Job Discrimination, Market Forces, and the Invisibility Hypothesis
AbstractThe Invisibility Hypothesis holds that the job skills of disadvantaged workers are not easily discovered by potential new employers, but that promotion enhances visibility and alleviates this problem. Then, at a competitive labor market equilibrium, firms profit by hiding talented disadvantaged workers in low level jobs. Consequently, those workers are paid less on average and promoted less often than others with the same education and ability. As a result of the inefficient and discriminatory wage and promotion policies, disadvantaged workers experience lower returns to investments in human capital than other workers.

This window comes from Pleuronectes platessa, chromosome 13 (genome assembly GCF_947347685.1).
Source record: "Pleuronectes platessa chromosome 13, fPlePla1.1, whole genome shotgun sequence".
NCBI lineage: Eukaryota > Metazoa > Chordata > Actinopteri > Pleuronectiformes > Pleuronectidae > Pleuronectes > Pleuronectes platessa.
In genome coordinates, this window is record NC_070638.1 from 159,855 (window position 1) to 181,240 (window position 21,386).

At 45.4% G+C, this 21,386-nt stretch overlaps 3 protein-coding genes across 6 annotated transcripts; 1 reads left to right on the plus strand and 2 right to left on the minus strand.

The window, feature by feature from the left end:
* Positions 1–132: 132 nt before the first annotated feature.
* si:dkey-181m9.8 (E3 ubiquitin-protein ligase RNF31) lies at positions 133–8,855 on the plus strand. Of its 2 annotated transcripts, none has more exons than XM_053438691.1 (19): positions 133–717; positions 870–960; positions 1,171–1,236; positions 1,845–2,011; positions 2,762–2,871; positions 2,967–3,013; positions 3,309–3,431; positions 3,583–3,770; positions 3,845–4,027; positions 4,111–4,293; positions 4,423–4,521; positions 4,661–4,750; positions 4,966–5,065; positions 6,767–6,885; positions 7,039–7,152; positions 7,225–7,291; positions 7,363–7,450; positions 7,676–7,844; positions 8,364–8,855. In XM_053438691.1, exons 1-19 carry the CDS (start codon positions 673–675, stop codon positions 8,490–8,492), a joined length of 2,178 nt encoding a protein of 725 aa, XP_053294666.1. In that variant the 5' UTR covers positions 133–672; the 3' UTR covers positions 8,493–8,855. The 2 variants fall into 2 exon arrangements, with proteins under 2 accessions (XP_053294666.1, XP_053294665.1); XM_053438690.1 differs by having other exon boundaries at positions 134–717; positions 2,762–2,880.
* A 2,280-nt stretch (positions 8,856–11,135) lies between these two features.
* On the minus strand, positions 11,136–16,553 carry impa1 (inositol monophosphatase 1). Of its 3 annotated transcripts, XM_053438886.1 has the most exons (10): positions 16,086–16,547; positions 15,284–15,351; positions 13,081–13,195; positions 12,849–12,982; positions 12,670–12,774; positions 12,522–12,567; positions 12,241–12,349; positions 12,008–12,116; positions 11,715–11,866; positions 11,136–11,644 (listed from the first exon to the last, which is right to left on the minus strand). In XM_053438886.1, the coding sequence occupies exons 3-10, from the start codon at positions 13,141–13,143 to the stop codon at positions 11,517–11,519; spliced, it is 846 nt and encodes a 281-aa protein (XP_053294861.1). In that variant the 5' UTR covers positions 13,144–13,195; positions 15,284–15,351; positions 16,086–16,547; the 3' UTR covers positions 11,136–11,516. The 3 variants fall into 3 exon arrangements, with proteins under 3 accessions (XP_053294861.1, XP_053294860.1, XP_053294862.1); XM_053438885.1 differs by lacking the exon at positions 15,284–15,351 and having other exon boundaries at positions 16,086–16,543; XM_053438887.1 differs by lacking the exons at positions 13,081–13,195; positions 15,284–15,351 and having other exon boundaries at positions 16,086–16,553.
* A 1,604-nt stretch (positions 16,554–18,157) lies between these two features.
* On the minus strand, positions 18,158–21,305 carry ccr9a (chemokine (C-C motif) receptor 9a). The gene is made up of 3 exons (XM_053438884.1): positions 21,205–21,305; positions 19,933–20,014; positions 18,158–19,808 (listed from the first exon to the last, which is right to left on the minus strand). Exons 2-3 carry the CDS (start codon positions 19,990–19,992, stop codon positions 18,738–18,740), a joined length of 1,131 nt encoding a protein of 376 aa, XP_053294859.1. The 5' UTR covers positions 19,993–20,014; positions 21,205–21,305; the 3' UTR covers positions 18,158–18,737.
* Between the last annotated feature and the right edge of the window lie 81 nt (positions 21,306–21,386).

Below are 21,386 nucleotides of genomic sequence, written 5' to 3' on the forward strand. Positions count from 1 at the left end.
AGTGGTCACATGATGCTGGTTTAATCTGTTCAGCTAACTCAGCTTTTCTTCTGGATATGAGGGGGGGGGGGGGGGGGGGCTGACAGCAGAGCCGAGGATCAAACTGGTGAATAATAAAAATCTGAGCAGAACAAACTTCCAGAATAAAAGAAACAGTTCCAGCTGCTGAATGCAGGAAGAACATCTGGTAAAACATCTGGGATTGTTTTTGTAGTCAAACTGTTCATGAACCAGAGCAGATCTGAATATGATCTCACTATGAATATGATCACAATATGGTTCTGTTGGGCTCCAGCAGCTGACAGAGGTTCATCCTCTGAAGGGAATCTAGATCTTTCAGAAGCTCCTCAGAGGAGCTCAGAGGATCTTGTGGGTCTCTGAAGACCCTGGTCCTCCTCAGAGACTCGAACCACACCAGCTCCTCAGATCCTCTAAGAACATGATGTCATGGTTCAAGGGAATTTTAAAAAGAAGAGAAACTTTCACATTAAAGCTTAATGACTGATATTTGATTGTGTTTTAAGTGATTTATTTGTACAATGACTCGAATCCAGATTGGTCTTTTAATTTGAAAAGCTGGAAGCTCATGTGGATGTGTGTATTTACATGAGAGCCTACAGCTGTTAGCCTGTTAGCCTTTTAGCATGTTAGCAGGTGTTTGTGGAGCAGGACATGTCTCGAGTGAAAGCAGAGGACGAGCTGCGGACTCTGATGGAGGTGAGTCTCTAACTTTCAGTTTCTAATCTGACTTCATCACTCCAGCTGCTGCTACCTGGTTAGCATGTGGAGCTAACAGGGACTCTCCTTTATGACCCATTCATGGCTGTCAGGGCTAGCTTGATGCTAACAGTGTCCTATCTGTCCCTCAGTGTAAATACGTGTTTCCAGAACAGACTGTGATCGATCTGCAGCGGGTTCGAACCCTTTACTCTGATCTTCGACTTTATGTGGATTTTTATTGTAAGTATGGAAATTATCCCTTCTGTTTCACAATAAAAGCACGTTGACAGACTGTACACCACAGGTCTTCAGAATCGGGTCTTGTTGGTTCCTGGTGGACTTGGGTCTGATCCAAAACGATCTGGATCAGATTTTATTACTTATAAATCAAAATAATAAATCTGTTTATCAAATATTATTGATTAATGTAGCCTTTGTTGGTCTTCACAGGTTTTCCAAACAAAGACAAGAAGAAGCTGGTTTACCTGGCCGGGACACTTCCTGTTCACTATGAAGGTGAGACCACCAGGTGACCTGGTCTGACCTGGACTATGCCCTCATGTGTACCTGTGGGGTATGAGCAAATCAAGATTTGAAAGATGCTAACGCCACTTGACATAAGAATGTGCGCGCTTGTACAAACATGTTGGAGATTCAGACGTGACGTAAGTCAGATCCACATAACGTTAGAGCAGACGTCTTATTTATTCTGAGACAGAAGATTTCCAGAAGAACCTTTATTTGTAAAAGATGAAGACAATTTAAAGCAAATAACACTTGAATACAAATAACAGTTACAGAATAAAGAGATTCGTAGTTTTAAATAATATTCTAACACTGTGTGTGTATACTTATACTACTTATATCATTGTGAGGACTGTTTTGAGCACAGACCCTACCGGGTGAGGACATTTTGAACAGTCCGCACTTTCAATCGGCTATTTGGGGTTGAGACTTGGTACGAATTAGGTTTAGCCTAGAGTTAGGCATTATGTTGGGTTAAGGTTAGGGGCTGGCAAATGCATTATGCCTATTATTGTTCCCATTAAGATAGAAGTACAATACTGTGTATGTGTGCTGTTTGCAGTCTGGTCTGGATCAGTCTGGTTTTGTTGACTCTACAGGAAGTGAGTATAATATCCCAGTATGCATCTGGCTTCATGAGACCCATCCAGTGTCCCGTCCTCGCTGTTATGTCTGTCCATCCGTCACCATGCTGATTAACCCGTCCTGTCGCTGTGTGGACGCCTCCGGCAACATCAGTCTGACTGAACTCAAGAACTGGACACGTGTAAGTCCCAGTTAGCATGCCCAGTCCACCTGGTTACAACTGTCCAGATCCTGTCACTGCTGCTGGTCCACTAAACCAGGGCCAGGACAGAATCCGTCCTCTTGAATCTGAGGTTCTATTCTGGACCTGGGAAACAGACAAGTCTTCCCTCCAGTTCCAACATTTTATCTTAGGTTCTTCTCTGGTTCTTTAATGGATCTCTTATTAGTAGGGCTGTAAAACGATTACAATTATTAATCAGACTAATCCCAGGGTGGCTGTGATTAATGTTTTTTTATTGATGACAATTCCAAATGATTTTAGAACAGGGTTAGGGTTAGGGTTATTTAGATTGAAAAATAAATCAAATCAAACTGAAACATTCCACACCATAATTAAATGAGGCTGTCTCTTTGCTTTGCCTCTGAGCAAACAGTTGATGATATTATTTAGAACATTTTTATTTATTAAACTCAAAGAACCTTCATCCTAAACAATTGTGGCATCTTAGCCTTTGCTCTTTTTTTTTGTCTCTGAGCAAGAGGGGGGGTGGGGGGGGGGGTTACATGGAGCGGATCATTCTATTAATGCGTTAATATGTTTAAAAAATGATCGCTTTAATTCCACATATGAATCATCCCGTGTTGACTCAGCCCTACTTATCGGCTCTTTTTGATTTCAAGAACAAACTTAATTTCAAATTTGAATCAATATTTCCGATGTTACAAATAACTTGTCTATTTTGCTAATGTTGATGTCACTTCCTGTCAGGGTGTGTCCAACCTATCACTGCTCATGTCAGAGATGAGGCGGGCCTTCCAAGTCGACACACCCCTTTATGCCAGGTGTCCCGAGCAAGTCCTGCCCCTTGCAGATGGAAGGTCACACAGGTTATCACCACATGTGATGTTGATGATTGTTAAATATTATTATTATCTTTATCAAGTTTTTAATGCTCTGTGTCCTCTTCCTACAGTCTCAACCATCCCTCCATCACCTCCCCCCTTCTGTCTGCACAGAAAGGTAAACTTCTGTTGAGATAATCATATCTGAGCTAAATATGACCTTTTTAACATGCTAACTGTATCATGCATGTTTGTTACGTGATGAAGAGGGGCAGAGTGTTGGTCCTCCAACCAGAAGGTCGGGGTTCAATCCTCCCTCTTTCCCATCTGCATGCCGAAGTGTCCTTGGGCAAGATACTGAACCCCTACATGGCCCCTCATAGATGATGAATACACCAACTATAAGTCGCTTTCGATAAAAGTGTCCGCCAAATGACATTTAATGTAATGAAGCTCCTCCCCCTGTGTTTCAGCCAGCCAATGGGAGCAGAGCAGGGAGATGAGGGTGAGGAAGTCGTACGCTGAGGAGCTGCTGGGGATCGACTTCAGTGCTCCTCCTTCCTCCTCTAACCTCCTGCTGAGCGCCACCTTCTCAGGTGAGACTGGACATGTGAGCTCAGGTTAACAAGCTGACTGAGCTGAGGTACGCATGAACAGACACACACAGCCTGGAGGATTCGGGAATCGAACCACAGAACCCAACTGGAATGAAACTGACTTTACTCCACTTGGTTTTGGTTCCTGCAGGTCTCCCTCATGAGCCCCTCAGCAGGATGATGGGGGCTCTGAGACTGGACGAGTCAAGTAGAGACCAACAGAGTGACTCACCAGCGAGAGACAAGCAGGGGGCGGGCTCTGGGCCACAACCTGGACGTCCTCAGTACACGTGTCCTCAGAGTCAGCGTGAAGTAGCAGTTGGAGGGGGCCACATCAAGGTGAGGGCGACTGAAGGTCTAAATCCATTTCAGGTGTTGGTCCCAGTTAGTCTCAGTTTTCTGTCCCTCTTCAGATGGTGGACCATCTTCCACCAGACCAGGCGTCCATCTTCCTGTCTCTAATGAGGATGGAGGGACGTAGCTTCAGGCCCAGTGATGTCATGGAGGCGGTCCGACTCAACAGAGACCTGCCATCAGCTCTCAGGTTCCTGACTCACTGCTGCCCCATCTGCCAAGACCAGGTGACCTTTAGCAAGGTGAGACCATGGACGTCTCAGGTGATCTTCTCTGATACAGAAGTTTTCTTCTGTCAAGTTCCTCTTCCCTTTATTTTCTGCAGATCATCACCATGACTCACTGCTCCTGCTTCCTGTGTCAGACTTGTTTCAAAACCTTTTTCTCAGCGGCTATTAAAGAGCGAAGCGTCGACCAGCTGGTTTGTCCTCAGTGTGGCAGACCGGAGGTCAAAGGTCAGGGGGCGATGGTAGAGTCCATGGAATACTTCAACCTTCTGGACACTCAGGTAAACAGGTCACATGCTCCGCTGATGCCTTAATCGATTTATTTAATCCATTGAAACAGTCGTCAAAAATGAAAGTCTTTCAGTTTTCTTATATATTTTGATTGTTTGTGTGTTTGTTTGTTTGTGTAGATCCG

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Bibliographic InfoArticle provided by MIT Press in its journal Quarterly Journal of Economics.
Volume (Year): 102 (1987)
Issue (Month): 3 (August)
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Other versions of this item:
- Paul R. Milgrom, 1984. "Job Discrimination, Market Forces and the Invisibility Hypothesis," Cowles Foundation Discussion Papers 708R, Cowles Foundation for Research in Economics, Yale University, revised 1985.
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